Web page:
Figure skating at the Olympics is already underway and skaters from all over the world have spent years honing their skills for these 2014 winter games. Just ten teams from around will compete in the men’s’ and women’s’ singles competition, pairs (mixed), and ice dance competitions. Only 24 of 108 qualified skaters will make a podium appearance in Sochi. An examination of the Top 10 teams from around the world takes a look at which teams have a chance to compete for a medal.
Canada (17 Athletes)
The Canadian team qualified the most skaters of any team, a total of 17 skaters. Defending gold medal winners Tessa Virtue and Scott Moir return to Sochi to defend their Ice Dance win in the Vancouver 2010 Olympics. Patrick Chan is a men’s’ singles champion and has been to the Olympics before, but never won a medal. The remaining 14 athletes from Canada are rookies.
United States (15 Athletes)
Meryl Davis and Charlie White are the only medalists returning, winning a silver medal in the Ice Dancing competition in Vancouver. The total medal count for the US in 2010 was two. Expectations are high for Ashley Wagner, Jeremy Abbott, and Gracie Gold, all singles competitors. Men’s singles competition has been shut out since Timothy Goebel’s bronze in 2002 in Salt Lake City. Gold has eluded the men since winning back-to-back gold medals in 1994 (Scott Hamilton) and 1998 (Brian Boitano).
Russian Federation (15 Athletes)
The only medal returner from Russia is men’s singles silver medal winner, Evgeny Plyushchenko, however Russia is hosting, and the pressure is immense. Tatiana Volosozhar and Maxim Trankov have shown early promise in the mixed competition and have thrust Russia into an early lead in the team competition. Russia will challenge in all competitions.
Italy (11 Athletes)
The Italian team’s last figure skating medal came in the 2002 Olympics in Salt Lake City in the Ice Dancing competition. The focus seems to be on Paul Parkinson, born in Ottawa and training often in the US, a single men’s short program skater wearing Armani styled suits. Carolina Kostner is one to watch, since she finished second in the world championships behind 2010 gold medalist, Kim Yu-Nah from South Korea. Since medals are not given to best dressed, this team will need near flawless performances to earn medals.
Germany (10 Athletes)
German figure skaters rarely medal in individual events, and have never won a medal in the Winter Olympics in the ice dancing competition. Look for the German team to compete for a medal in the mixed competition. The team of Aliona Savchenko and Robin Szolkowy will be the team to watch for most Germans.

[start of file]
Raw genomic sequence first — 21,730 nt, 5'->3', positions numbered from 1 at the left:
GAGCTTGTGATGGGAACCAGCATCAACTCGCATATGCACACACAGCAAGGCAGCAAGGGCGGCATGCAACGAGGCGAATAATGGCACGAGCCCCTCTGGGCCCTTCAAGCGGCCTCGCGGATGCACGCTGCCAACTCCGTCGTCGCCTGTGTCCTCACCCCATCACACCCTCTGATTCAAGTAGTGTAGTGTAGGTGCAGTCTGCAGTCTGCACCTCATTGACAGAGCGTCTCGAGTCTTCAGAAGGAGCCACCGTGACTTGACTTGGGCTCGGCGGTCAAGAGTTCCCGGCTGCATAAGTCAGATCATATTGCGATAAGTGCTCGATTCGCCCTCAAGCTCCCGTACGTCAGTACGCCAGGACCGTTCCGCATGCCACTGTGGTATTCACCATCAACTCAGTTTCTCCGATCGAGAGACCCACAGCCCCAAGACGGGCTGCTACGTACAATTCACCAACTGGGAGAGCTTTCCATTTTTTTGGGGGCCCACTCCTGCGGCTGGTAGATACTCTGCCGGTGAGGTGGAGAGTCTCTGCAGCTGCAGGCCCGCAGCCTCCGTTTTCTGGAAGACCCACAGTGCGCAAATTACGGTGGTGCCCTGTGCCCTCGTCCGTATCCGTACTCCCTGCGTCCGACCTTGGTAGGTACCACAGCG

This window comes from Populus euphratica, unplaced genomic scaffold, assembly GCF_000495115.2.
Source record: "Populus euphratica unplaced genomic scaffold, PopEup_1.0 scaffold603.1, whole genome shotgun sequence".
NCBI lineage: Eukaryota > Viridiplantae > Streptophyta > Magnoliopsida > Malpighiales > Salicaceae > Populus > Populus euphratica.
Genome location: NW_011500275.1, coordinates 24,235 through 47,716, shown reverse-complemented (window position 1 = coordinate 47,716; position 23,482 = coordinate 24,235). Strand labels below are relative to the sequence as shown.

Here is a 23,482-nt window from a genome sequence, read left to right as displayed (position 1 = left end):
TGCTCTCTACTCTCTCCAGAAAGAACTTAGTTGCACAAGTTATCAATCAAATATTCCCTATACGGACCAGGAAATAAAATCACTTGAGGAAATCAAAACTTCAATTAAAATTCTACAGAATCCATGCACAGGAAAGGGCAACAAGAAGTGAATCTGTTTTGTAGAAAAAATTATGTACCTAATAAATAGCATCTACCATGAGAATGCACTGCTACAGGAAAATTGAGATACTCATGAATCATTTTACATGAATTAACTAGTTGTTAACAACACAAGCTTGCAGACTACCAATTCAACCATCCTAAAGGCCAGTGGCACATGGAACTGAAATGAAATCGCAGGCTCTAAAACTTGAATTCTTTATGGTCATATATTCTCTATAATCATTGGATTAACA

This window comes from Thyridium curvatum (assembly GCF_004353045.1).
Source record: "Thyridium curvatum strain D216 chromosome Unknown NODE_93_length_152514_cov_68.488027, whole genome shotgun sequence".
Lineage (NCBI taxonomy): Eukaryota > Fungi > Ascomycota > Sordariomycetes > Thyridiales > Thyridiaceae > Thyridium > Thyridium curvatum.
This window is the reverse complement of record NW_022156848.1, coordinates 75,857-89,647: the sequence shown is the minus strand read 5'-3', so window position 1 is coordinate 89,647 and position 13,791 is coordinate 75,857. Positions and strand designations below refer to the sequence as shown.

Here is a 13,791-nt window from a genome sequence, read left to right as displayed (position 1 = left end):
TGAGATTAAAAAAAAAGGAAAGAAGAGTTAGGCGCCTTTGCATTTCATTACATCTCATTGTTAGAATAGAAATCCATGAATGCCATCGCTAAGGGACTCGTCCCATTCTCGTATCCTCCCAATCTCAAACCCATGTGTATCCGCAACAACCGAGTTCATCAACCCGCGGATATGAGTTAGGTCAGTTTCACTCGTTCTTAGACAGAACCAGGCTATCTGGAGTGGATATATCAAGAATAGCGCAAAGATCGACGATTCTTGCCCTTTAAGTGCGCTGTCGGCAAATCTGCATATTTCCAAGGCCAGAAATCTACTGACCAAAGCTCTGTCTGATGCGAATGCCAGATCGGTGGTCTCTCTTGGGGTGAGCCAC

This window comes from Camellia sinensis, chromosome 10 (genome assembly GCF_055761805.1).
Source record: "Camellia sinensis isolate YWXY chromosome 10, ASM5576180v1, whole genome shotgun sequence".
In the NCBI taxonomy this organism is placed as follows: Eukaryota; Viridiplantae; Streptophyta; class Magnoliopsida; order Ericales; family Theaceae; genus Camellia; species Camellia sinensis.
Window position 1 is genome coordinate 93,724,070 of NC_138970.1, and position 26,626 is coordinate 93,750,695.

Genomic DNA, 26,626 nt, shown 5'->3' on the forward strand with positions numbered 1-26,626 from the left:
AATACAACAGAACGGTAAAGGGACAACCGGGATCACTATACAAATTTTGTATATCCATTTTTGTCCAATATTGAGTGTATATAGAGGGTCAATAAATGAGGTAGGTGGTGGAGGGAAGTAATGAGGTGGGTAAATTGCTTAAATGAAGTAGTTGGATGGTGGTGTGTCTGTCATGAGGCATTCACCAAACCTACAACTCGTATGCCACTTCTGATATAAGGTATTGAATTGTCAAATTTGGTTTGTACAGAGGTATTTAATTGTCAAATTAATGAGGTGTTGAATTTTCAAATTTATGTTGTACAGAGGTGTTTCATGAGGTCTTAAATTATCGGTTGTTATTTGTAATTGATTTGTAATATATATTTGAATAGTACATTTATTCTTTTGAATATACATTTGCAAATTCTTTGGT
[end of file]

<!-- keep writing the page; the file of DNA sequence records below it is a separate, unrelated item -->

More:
The favorites to win figure skating medals in Sochi and finish in the Top 10 are most likely the aforementioned teams. The remainder of the field are profiled below.
France (9 Athletes)
France is hopeful the team of Lloyd Jones and Pernelle Carron can skate their way to a medal in the ice dancing competition. Jones, who was born in the UK, recently gained French citizenship and will be making his first trip to the Olympics. The France team won gold in the ice dance competition in Salt Lake City in 2002, bronze in Nagano in 1998, but has yet to medal in the last two Olympic Games. The last singles medal from the French team came from Phillippe Candeloro, with a bronze in Nagano in 1998 and Lillehammer in 1994.
China (9 Athletes)
The China team is no stranger to the podium in the mixed team competition in previous Winter Olypmic competitions. During the last two Winter Olympics, China has won four of six medals in the mixed competition. China also brings competitors to the women’s singles event, having won medals in two of the last five winter Olympics. Michelle Kwan was the last major figure to emerge from China, but watch for Kexin Zhang and Zijun Li to compete for a medal in the singles competition.
Ukraine (6 Athletes)
The Ukraine team has participated as its own team since 1994. Athletes from the Ukraine formerly participated in the Olympics as part of Russia. The National Olympic Committee of Ukraine was developed in 1990 and recognized by the International Olympic Committee in 1993. Very little information comes from this nation, but we do know six athletes from this country have qualified to participate, and they have yet to win an Olympic medal in this sport.
Great Britain (6 Athletes)
Great Britain, otherwise known as the United Kingdom, is not a frequent medal winner in figure skating. In fact, during the last three winter Olympics, the United Kingdom has yet to produce a medal. The 70’s were good for the UK, but this team is the marked underdog and will be fortunate to be in contention.
Skaters will have the opportunity to earn points on behalf of their nation and to push their team into a Top 10 finish during the figure skating competition in Sochi. Let the 2014 games begin.
By Joel Thompson